By Cameron Siefkes
Staff reporter

She thought the sneezing and coughing she was experiencing was due to allergies. Little did she know, her symptoms would rapidly turn into the H1N1 virus.

Anna Lester, elementary education senior, is just one student on campus who has been infected. Lester said, “I actually went to work on Thursday morning like normal.  When I got home I started to feel bad.  The symptoms hit me really fast, and then progressed quickly.” Immediately after this happened, she went to the doctor to be tested.

Lester lives in Honors with her husband Russ Lester, philosophy and religious studies senior, and was worried about infecting him as well. She said, “He made sure to keep his hands washed and keep things in our apartment sanitized, and he never got sick.”

Five days later Lester was back in class and had her schoolwork made up in no time.

H1N1, also known as the Swine Flu, is a new strain of the influenza virus. The virus is spread from person to person. Once infected, a person can experience fatigue, fever, sore throat, muscle aches, chills, coughing, sneezing and sometimes diarrhea and vomiting. The virus is different from seasonal flu viruses. Over 5,000 people have died worldwide because of H1N1. According to health officials 12 people from Kansas have died as of Oct. 29.

This same virus has infected other students on campus as well. Dan Falk, Dean of Students, said four students on campus have had confirmed cases of H1N1.

Students who have the virus have the choice of going home or staying in a quarantined room on campus until they are healthy again. There was a rumor the school would be closed for a period of time if the cases reached a certain number, but Falk says there is no truth to that statement.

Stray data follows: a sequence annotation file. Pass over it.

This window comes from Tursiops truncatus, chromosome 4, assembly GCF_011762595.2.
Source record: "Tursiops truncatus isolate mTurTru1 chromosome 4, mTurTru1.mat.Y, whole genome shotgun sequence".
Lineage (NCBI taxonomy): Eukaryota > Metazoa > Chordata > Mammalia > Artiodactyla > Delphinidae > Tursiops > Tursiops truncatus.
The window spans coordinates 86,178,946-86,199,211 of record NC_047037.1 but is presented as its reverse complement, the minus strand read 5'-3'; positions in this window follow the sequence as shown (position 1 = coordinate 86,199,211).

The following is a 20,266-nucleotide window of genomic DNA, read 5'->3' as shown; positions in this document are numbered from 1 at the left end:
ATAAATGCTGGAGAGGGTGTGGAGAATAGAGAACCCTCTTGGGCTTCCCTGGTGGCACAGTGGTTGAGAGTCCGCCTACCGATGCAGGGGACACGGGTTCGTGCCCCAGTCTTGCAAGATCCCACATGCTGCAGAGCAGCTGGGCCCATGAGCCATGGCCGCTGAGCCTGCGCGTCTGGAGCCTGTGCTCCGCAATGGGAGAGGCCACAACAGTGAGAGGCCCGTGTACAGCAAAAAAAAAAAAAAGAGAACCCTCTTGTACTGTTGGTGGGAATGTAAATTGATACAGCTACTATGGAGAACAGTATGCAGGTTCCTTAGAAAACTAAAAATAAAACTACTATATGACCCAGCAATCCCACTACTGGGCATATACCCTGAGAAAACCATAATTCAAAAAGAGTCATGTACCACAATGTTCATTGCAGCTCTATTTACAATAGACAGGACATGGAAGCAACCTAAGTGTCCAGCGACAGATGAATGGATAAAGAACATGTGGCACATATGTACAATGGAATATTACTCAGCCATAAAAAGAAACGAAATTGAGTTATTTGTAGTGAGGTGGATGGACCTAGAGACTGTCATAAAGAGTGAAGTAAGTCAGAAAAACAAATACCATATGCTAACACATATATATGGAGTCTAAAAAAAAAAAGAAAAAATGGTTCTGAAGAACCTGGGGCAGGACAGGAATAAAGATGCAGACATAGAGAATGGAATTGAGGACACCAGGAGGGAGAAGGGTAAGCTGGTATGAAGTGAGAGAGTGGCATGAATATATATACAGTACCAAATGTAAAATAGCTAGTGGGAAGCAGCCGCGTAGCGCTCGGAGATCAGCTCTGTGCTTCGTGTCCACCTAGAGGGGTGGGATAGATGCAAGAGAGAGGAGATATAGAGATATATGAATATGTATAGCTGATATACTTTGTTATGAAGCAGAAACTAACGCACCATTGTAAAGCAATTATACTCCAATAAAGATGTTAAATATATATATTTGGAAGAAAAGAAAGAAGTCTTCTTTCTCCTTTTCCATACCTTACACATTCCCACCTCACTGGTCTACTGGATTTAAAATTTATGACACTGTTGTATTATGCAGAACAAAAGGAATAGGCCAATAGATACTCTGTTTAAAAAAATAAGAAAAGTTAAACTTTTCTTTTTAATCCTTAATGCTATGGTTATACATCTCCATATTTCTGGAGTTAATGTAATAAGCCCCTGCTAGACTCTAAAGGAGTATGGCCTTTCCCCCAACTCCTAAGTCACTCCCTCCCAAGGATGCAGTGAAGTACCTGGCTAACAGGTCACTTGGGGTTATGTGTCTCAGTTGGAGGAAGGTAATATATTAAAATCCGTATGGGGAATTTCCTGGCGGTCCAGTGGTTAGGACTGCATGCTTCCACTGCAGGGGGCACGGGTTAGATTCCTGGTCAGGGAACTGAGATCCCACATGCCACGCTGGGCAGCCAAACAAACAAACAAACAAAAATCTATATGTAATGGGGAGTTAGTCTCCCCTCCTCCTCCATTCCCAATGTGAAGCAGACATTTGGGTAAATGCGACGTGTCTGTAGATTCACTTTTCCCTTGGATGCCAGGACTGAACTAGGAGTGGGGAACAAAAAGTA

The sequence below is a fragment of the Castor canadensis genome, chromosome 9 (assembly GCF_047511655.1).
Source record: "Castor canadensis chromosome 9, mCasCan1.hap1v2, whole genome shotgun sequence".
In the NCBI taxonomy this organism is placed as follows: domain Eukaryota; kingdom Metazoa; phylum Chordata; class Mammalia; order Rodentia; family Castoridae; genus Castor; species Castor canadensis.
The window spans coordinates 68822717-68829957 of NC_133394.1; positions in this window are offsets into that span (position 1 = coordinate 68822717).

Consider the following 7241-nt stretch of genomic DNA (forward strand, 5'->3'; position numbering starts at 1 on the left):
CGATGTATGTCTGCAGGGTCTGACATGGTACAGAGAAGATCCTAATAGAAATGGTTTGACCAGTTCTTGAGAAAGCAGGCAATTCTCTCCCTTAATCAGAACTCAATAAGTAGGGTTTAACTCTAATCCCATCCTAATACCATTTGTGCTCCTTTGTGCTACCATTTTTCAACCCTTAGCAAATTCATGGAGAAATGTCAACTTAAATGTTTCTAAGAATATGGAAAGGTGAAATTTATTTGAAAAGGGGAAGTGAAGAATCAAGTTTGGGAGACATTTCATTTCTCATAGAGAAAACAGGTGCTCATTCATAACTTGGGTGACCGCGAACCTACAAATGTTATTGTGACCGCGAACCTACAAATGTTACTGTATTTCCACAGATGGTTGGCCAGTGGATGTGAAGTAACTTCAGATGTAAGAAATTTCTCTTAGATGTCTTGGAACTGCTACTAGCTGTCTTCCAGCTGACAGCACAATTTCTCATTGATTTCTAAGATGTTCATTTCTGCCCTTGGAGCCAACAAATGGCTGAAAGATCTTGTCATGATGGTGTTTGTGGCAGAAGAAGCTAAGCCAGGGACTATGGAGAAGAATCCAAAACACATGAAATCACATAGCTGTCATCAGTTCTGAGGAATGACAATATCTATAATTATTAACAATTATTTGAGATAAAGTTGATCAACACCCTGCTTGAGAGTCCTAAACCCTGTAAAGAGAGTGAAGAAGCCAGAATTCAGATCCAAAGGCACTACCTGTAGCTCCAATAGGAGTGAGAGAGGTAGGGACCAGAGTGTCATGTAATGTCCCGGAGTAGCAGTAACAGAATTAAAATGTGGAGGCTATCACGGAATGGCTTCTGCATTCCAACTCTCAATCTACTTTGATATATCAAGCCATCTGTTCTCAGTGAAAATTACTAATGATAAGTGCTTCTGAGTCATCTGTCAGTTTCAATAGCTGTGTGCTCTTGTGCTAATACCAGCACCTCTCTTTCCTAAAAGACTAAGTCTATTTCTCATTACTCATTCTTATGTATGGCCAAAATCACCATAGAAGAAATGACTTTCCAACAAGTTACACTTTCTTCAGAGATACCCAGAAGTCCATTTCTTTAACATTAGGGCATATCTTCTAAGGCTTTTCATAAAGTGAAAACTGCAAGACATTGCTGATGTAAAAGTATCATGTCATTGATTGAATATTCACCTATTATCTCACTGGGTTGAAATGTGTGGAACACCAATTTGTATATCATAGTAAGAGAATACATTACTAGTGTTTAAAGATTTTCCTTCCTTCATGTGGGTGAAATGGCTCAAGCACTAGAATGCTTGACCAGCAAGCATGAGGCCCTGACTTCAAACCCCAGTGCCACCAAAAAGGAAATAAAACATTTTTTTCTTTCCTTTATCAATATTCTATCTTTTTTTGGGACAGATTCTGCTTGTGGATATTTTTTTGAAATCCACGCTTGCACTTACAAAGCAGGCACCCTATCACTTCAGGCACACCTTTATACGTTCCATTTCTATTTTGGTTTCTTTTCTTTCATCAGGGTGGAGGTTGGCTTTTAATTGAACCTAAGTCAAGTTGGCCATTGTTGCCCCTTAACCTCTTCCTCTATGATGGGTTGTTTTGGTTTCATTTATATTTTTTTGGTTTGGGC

With the help of Cowley County Health Department Falk is hopeful more students won’t be infected by the virus. Falk said The Cowley County Health Department is working on trying to get free vaccinations for students. The state was only allotted so many vaccinations. People who are 24 and younger or the biggest at risk group, so that determines how many vaccinations go to each area of the state. “I contacted David Brazil, the director of the Cowley County Health Department, and told him we would like to have a vaccination spot and he was happy about that. They will give us three to five days notice and they expected it to happen in late October or November,” said Falk.

There are two different types of vaccinations. The first is a nasal spray or a Live, Attenuated Intranasal Vaccine (LAIV). It does not contain preservatives and can be given to people between the ages of 2 and 49. The vaccination contains a weakened virus, but will not cause sickness. Falk says this may not be accessible to students because the state has run out of this type of vaccination.

Also available is a regular shot. This is an inactivated vaccine or a vaccine which contains a killed virus. It is injected directly into the muscle. Students will have access to this vaccination.

As of now a site for administering the vaccinations has not been determined, but the old Book Cave is being considered due to the amount of space which is needed. Falk urges students to take advantage of this opportunity. “A vaccination will boost your immunization and keep you healthier. Students don’t think that they are the ones who are going to get sick, but they really should be sure to get one.”

Until then, students, faculty and staff should take precautions to prevent themselves from getting sick and go home if symptoms, especially fever, arise. Falk said, “We live so close together that it is important to keep ourselves healthy.”

Cameron Siefkes is a senior majoring in communication. You may e-mail her at